The Jyotisha text Brahma-siddhanta, probably composed in the 5th century CE, discusses how to use the movement of planets, sun and moon to keep time and calendar.[19] This text also lists trigonometry and mathematical formulae to support its theory of orbits, predict planetary positions and calculate relative mean positions of celestial nodes and apsides.[19] The text is notable for presenting very large integers, such as 4.32 billion years as the lifetime of the current universe.[20]

The ancient Hindu texts on Jyotisha only discuss time keeping, and never mention astrology or prophecy.[21] These ancient texts predominantly cover astronomy, but at a rudimentary level.[3] Technical horoscopes and astrology ideas in India came from Greece and developed in the early centuries of the 1st millennium CE.[22][4][5] Later medieval era texts such as the Yavana-jataka and the Siddhanta texts are more astrology-related.[23]


The field of Jyotisha deals with ascertaining time, particularly forecasting auspicious day and time for Vedic rituals.[2] The field of Vedanga structured time into Yuga which was a 5-year interval,[16] divided into multiple lunisolar intervals such as 60 solar months, 61 savana months, 62 synodic months and 67 sidereal months.[10] A Vedic Yuga had 1,860 tithis (तिथि, dates), and it defined a savana-day (civil day) from one sunrise to another.[13]

The Rigvedic version of Jyotisha may be a later insertion into the Veda, states David Pingree, possibly between 513 and 326 BCE, when Indus valley was occupied by the Achaemenid from Mesopotamia.[24] The mathematics and devices for time keeping mentioned in these ancient Sanskrit texts, proposes Pingree, such as the water clock may also have arrived in India from Mesopotamia. However, Yukio Ohashi considers this proposal as incorrect,[4] suggesting instead that the Vedic timekeeping efforts, for forecasting appropriate time for rituals, must have begun much earlier and the influence may have flowed from India to Mesopotamia.[13] Ohashi states that it is incorrect to assume that the number of civil days in a year equal 365 in both Hindu and Egyptian–Persian year.[25] Further, adds Ohashi, the Mesopotamian formula is different from the Indian formula for calculating time, each can only work for their respective latitude, and either would make major errors in predicting time and calendar in the other region.[26] According to Asko Parpola, the Jyotisha and luni-solar calendar discoveries in ancient India, and similar discoveries in China in "great likelihood result from convergent parallel development", and not from diffusion from Mesopotamia.[27]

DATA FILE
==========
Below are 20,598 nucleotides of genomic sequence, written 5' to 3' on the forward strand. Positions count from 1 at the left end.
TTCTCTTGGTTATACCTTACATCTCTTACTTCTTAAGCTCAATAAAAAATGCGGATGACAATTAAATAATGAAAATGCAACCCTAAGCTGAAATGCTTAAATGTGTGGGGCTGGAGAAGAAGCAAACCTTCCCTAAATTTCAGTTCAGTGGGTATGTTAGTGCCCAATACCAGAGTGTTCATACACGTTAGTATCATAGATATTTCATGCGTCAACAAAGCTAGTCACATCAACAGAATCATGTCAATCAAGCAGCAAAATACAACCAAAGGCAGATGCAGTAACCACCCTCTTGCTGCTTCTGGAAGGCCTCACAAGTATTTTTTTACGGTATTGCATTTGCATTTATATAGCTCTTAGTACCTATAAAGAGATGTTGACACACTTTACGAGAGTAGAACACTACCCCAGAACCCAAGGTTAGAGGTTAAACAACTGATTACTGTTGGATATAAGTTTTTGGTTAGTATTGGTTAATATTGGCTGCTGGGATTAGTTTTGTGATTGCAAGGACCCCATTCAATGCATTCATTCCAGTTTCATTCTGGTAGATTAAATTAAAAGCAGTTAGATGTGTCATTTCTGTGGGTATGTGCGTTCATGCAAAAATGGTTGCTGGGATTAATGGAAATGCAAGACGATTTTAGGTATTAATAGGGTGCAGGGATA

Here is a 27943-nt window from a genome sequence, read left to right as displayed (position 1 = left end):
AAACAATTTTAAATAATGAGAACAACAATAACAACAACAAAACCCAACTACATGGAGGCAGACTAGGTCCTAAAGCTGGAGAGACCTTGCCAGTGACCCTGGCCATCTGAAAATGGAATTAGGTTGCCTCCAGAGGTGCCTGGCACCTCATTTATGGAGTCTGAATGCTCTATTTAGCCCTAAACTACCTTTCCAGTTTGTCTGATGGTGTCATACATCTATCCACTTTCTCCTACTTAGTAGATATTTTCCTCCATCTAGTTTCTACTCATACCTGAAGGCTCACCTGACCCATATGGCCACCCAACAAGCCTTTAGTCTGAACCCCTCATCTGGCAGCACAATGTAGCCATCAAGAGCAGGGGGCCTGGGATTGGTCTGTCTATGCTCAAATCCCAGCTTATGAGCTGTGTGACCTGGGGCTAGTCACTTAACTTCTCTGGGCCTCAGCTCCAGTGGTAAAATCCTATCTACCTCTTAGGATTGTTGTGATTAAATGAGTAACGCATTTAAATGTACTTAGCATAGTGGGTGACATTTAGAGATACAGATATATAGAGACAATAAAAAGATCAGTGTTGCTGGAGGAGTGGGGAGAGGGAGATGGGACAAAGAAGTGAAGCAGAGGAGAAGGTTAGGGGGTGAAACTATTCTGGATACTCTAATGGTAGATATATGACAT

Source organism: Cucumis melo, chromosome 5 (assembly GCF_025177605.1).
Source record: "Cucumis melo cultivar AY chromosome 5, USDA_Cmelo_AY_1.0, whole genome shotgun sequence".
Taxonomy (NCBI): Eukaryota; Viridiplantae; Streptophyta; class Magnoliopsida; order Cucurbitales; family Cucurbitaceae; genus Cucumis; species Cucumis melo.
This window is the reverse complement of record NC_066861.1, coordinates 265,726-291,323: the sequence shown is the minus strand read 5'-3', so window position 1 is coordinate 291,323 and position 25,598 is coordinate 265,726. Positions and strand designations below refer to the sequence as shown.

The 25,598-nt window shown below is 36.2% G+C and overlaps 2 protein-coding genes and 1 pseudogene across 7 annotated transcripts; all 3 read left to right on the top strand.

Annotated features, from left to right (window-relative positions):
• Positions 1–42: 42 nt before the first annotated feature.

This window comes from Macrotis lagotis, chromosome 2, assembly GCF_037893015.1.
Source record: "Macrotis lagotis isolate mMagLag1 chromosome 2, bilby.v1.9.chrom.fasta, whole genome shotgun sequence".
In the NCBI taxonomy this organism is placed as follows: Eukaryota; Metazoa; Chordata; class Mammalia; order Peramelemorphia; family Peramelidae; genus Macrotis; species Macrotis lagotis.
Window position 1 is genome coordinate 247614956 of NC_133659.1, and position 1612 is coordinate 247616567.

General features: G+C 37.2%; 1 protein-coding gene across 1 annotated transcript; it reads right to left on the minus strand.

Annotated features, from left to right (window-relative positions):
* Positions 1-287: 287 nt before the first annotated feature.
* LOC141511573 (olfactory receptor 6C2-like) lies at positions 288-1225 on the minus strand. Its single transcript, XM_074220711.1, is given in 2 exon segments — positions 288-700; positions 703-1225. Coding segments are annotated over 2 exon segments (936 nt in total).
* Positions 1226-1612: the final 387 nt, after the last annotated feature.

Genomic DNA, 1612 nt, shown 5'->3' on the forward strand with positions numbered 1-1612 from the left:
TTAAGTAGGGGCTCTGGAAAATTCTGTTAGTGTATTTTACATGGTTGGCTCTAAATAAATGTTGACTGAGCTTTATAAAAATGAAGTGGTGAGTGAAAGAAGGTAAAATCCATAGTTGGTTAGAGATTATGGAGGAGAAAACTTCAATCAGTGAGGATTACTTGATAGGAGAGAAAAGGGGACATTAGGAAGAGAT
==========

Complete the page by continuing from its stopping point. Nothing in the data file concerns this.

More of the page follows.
Kim Plofker states that while a flow of timekeeping ideas from either side is plausible, each may have instead developed independently, because the loan-words typically seen when ideas migrate are missing on both sides as far as words for various time intervals and techniques.[28][29] Further, adds Plofker, and other scholars, that the discussion of time keeping concepts are found in the Sanskrit verses of the Shatapatha Brahmana, a 2nd millennium BCE text.[28][30] Water clock and sun dials are mentioned in many ancient Hindu texts such as the Arthashastra.[31][32] Some integration of Mesopotamian and Indian Jyotisha-based systems may have occurred in a roundabout way, states Plofker, after the arrival of Greek astrology ideas in India.[33]

The Jyotisha texts present mathematical formulae to predict the length of day time, sun rise and moon cycles.[13][34][35] For example,

The length of daytime = muhurtas[36]
where n is the number of days after or before the winter solstice, and one muhurta equals 130 of a day (48 minutes).[14]

Water clock
A prastha of water [is] the increase in day, [and] decrease in night in the [sun's] northern motion; vice versa in the southern. [There is] a six-muhurta [difference] in a half year.

— Yajurveda Jyotisha-vedanga 8, Translator: Kim Plofker[36]

See also[edit]